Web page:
Pete Buttigieg Is Just Three Points Behind Elizabeth Warren, Poll Shows

Democratic presidential hopeful Pete Buttigieg has seen his support among Democrats and Democrat-leaning independents move into double digits following a strong debate showing, according to a new poll.

The South Bend mayor has 11 percent support from Democrat voters and Democratic-leaning independents in a recently released CNN poll conducted by SSRS, a clear 17 points behind frontrunner and former vice president Joe Biden, six points behind Bernie Sanders and just three points below Elizabeth Warren— who at one point was neck-and-neck with Biden.

Buttigieg has also made a clear break from the gaggle of hopefuls who remain in single-digit figures in terms of support.

California's Kamala Harris, Tom Steyer, Andrew Yang and recent entrant Michael Bloomberg currently poll at 4 percent, according to the CNN survey, while Amy Klobuchar and Cory Booker are polling at 2 percent.

The poll of 431 voters registered as Democrats or Democratic-leaning Independents (of a larger poll of 1007 voters) was taken between November 21-24, shortly after the November democratic debate took place.

In the November 20 Democratic debate in Georgia, Buttigieg was among the winners of the night, speaking for 12.8 minutes—second only to Warren, who spoke for 13.4 minutes, according to The Washington Post.

During his time on stage, Buttigieg impressed with his ability to dodge jibes from his fellow candidates, and even managed to make his lack of experience on the national political stage a positive, rather than negative, point.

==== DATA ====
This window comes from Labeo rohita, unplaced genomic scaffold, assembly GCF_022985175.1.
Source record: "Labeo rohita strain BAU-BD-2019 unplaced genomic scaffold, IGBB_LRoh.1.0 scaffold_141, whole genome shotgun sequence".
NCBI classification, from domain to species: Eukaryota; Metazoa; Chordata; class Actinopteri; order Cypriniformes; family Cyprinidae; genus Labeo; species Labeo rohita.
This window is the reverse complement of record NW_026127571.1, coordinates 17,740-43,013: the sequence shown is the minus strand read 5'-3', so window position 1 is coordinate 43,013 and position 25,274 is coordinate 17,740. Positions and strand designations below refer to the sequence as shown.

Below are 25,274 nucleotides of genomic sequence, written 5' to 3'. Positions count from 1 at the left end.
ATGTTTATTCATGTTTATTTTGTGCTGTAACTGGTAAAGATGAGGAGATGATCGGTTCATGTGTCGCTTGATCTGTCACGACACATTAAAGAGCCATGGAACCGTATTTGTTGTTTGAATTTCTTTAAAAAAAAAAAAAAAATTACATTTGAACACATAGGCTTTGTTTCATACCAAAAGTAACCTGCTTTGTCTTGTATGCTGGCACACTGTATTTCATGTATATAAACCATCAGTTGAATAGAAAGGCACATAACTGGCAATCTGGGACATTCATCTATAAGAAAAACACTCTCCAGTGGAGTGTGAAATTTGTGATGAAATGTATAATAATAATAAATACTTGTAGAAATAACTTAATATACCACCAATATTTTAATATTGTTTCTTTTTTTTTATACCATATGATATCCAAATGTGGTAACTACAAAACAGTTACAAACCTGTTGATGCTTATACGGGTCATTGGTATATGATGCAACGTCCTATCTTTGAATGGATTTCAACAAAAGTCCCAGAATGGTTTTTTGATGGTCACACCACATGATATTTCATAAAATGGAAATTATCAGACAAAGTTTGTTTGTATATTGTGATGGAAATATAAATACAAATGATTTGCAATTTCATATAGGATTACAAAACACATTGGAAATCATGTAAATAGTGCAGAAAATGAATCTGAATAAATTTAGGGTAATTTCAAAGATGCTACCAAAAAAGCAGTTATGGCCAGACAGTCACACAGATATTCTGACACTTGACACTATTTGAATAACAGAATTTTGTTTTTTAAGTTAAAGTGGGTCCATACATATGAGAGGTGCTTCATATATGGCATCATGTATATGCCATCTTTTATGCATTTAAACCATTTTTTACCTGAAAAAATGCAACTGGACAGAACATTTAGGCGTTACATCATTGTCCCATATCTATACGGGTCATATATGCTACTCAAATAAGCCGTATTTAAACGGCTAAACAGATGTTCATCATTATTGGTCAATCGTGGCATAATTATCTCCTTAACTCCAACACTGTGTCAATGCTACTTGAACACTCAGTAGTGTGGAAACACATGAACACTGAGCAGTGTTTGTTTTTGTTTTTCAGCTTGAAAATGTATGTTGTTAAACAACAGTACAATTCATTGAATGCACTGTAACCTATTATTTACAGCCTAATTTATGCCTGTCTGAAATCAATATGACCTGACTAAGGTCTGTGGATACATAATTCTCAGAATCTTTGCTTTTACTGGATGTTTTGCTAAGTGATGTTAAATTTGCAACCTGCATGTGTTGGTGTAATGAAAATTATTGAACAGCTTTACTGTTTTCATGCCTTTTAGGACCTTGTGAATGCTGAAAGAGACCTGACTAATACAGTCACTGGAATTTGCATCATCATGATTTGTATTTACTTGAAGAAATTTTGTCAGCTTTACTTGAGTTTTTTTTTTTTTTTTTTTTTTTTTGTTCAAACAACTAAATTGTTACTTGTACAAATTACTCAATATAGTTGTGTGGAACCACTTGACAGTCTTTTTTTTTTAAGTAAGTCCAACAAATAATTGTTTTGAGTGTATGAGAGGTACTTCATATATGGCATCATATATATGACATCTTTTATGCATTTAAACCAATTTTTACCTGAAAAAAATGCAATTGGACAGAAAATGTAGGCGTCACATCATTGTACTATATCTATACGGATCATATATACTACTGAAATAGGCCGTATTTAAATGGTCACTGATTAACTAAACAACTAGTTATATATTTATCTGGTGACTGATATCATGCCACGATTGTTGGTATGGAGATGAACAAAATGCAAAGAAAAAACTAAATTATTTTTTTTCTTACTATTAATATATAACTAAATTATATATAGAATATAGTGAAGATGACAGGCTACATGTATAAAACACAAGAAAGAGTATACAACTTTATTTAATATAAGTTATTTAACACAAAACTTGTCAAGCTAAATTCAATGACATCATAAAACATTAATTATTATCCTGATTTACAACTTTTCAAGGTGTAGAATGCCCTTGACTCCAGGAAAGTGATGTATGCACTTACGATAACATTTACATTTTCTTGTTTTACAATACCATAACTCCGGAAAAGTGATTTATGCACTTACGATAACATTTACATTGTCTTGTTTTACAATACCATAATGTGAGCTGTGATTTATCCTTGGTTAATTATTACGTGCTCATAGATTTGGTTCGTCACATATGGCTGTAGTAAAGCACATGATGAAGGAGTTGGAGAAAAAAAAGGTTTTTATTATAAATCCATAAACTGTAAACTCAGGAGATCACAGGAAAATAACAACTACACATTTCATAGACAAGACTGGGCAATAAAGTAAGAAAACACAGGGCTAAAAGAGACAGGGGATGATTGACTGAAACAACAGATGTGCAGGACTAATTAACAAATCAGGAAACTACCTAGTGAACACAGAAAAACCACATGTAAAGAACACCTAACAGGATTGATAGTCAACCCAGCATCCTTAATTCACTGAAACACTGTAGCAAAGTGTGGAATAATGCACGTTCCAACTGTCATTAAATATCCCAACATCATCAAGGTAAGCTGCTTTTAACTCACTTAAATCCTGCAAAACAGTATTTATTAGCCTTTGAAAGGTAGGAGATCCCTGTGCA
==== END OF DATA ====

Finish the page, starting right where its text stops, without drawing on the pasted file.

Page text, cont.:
"I get it's not traditional establishment Washington experience, but I would argue we need something very different right now," Buttigieg said. "In order to defeat this president, we need somebody who can go toe-to-toe who actually comes from the kinds of communities that he's been appealing to."

His debate performance has certainly pushed him into the fore on what has been a crowded stage, and he has managed to raise a significant amount of funds, but Buttigieg still remains behind the three clear frontrunners and has a number of challenges to overcome, including tackling the criticism that he is struggling to connect with black voters, The Financial Times reported.

Indeed, even the most recent poll shows a mixed reaction to the presidential hopeful, with Buttigieg polling well in some match-ups against Trump—scoring more in terms of honesty (45 percent view Buttigieg as honest compared with 35 percent for Trump) and uniting the country (35 percent compared with Trump's 31 percent). But Trump beats Buttigieg in terms of presidential stamina (47 percent compared to Buttigieg's 46 percent) and bringing change (43 percent to Buttigieg's 35 percent).

Additionally, many voters (around a quarter per question) did not know how to respond to questions about Buttigieg, suggesting the hopeful has a considerable amount of work to do if he is to carry on his current momentum.